Although this may sound incongruous, the primary objective of engagement efforts should not necessarily be to ensure the religious commitment of unaffiliated Jews. Allow me to explain. I have often stated that for those involved in Jewish engagement, there is no such thing as losing or defeat. Even those students and participants who fail to make religious commitments, have, hopefully, had their lives enriched. The positive, joyous Jewish experiences and the meaningful educational opportunities that they have shared, will last a lifetime. It’s important to acknowledge that many who go through the “Teshuva process” are unable to, ultimately, make the commitment to practice Jewish rituals. Nevertheless, they leave with positive feelings, and, who knows, perhaps because of those good feelings will send their children to Jewish schools where the children may develop a greater commitment to rituals and mitzvoth, in turn, influencing the parents. The fact that after their positive experiences they identify Jewishly and remain within the community, even if only on the periphery, means that there will be other opportunities to successfully engage them.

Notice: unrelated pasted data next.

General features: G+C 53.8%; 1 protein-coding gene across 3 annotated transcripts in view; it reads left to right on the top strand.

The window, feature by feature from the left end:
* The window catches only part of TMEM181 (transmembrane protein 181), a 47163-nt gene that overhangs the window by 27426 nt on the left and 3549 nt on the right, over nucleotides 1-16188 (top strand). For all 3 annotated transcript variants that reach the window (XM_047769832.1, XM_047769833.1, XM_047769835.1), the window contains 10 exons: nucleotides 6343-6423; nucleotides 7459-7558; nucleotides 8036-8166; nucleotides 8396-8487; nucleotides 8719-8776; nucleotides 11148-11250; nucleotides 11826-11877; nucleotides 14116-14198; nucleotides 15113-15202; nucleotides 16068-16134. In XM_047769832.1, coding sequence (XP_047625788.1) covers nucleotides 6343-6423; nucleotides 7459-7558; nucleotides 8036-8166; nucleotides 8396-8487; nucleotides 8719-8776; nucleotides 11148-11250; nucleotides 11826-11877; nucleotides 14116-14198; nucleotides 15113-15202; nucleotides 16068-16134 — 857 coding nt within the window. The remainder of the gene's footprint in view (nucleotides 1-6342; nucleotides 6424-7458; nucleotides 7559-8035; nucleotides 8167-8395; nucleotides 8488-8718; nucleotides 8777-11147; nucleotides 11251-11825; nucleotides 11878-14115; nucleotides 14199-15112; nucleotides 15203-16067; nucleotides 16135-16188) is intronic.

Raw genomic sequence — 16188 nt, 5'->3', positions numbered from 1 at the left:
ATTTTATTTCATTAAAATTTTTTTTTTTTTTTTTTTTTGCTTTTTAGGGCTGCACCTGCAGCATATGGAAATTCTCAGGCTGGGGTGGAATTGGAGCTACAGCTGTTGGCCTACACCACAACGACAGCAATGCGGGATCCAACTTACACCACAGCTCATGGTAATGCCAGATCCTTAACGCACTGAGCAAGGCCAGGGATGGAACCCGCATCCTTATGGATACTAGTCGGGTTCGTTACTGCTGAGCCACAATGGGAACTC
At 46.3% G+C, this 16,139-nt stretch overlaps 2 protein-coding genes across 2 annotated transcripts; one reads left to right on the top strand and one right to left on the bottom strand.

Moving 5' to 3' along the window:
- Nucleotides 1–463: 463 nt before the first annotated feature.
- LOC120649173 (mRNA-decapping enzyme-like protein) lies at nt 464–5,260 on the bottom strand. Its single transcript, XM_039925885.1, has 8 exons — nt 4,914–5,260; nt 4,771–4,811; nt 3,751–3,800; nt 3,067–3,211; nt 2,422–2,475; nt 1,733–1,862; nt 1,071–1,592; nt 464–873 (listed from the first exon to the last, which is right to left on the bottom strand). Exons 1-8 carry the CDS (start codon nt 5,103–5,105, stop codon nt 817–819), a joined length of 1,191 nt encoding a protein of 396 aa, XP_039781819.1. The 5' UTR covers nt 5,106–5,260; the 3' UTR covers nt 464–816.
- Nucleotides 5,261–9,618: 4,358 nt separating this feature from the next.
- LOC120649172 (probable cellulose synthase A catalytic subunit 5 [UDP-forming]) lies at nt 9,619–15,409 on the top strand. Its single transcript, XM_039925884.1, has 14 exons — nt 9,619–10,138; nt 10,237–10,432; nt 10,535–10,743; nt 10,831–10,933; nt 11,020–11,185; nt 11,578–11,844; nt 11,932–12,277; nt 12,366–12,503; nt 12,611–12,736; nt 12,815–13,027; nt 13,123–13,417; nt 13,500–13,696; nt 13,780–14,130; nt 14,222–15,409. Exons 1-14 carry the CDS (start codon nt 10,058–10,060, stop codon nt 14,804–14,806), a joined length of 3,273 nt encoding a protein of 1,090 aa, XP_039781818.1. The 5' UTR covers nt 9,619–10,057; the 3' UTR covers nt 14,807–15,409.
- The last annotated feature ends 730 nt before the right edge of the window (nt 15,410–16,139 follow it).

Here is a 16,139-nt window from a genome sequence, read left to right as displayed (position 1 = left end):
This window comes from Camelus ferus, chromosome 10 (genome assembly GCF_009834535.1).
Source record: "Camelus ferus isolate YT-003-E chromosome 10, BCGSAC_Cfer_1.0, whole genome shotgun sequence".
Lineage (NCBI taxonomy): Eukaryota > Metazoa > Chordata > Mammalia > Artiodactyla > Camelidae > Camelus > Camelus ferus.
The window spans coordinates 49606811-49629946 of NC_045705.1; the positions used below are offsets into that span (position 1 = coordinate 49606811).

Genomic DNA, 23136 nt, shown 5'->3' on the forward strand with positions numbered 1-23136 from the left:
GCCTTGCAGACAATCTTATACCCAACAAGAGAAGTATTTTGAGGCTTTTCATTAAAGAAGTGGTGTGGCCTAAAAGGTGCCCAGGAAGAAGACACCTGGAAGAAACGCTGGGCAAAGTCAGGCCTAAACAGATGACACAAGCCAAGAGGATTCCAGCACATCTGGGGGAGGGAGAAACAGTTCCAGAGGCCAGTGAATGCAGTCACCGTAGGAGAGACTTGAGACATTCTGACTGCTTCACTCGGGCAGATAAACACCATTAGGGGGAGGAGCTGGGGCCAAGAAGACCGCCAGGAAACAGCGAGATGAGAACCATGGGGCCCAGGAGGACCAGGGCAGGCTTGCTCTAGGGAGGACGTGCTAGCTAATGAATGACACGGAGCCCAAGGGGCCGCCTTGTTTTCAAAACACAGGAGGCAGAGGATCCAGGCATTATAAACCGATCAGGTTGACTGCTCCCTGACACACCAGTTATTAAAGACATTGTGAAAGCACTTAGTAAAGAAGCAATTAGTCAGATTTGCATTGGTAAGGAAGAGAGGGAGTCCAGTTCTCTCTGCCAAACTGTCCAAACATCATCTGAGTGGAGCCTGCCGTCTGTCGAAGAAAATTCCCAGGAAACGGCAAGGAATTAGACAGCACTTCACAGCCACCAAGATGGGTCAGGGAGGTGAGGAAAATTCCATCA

Sensitive teachers are well aware that education is always a “process.” There is no such thing as instant conversions. The quicker the conversion in, the faster the conversion out! Teachers must realize that no one person is G-d’s gift to everyone. There must be “chemistry” between student and teacher. Some students prefer a more cerebral intellectual approach, while others respond to dynamic experiences. Teachers need to be able to detect when there is a lack of symbiosis between student and teacher, and be prepared to direct non-responsive students to other teachers who might connect more effectively with those students.

I have often felt that Western education is really off target, because teachers are not held sufficiently responsible and accountable for students’ lack of success. In our parasha, the description of the candle standing on its own, underscores the fact that Jewish tradition maintains that teachers have a clear responsibility to successfully transmit the information to the students. In Judaism, students don’t fail, only teachers fail!